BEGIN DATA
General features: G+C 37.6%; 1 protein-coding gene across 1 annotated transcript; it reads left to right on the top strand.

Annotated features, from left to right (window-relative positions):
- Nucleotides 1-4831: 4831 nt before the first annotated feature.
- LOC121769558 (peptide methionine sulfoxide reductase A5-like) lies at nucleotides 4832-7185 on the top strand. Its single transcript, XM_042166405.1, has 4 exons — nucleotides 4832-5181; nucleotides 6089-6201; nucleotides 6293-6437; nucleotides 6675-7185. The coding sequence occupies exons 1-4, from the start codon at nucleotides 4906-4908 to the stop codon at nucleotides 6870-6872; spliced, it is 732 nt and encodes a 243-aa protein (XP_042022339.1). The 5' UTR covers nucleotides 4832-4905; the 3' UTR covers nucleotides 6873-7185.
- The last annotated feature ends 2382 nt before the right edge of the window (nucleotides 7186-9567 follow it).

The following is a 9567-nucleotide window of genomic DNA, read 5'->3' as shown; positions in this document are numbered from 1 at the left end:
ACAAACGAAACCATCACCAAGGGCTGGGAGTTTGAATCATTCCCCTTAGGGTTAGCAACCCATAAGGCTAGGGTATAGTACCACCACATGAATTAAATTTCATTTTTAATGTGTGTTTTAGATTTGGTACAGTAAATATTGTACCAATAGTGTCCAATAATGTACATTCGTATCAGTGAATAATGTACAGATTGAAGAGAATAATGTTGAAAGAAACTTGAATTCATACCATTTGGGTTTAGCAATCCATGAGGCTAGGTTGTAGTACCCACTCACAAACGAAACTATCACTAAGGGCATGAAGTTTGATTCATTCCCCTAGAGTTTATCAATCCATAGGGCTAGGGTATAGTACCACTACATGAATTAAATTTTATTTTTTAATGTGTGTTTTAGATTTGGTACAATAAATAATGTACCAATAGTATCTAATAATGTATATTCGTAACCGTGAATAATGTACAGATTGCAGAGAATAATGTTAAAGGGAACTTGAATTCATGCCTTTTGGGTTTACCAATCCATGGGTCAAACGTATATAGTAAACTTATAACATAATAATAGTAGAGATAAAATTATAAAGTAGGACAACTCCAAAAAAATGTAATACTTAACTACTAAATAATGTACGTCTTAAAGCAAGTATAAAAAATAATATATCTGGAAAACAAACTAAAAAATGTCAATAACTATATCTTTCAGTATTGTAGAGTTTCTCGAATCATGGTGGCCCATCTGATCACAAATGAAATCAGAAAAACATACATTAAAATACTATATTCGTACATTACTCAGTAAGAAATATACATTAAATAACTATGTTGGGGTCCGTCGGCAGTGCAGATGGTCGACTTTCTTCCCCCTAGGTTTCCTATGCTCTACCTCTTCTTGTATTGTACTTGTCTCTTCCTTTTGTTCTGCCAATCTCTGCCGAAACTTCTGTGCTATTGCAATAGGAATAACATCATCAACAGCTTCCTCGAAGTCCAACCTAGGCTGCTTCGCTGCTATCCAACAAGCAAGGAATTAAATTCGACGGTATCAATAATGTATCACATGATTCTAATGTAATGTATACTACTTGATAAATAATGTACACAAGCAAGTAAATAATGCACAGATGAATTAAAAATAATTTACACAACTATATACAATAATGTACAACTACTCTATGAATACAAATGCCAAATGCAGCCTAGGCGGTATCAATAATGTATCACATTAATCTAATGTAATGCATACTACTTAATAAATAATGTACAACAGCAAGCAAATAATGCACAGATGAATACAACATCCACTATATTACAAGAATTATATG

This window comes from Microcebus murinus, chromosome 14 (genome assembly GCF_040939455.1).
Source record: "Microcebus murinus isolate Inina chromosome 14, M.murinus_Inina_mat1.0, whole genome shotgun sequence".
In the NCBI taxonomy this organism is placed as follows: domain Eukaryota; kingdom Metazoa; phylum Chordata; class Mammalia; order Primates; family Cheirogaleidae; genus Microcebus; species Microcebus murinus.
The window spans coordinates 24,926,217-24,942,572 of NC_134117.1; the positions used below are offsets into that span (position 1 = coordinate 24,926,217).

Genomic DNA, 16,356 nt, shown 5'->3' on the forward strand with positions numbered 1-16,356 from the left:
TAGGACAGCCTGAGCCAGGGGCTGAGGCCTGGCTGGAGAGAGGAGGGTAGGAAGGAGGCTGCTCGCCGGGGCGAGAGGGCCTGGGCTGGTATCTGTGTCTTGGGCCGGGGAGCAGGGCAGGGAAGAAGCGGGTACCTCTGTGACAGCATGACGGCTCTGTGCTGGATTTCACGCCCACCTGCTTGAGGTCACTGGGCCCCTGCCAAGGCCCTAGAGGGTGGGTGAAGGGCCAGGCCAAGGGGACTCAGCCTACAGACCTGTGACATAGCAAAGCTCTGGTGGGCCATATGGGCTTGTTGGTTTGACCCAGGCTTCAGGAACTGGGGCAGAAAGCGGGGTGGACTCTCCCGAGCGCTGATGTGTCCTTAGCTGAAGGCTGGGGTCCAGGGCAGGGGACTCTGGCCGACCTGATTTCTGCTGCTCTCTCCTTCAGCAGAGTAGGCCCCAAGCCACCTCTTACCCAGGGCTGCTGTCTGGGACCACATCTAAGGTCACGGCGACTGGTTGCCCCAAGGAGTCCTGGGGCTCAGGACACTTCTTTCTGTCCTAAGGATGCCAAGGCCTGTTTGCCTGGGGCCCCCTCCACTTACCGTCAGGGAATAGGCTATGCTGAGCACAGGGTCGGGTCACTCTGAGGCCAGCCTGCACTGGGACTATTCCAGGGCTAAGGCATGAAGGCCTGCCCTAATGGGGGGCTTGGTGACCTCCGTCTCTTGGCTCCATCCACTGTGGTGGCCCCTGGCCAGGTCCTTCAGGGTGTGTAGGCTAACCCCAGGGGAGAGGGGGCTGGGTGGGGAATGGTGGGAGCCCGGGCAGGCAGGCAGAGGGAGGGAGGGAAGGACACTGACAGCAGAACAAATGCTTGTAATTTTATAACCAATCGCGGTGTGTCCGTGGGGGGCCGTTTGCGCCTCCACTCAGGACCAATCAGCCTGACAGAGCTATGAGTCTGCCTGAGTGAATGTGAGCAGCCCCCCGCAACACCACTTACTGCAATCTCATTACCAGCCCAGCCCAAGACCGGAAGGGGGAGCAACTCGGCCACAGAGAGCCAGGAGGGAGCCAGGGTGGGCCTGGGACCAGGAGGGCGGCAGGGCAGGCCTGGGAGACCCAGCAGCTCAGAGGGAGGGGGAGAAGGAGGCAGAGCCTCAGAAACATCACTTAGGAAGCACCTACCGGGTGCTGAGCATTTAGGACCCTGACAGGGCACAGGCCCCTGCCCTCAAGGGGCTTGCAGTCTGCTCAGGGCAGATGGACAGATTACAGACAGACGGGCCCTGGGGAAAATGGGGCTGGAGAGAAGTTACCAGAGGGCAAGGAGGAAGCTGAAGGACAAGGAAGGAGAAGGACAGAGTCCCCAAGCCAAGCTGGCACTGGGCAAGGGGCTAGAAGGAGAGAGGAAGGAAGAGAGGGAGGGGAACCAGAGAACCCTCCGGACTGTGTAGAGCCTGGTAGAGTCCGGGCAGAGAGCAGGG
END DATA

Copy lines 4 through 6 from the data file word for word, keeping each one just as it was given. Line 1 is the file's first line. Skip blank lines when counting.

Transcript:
- LOC121769558 (peptide methionine sulfoxide reductase A5-like) lies at nucleotides 4832-7185 on the top strand. Its single transcript, XM_042166405.1, has 4 exons — nucleotides 4832-5181; nucleotides 6089-6201; nucleotides 6293-6437; nucleotides 6675-7185. The coding sequence occupies exons 1-4, from the start codon at nucleotides 4906-4908 to the stop codon at nucleotides 6870-6872; spliced, it is 732 nt and encodes a 243-aa protein (XP_042022339.1). The 5' UTR covers nucleotides 4832-4905; the 3' UTR covers nucleotides 6873-7185.
- The last annotated feature ends 2382 nt before the right edge of the window (nucleotides 7186-9567 follow it).

The following is a 9567-nucleotide window of genomic DNA, read 5'->3' as shown; positions in this document are numbered from 1 at the left end: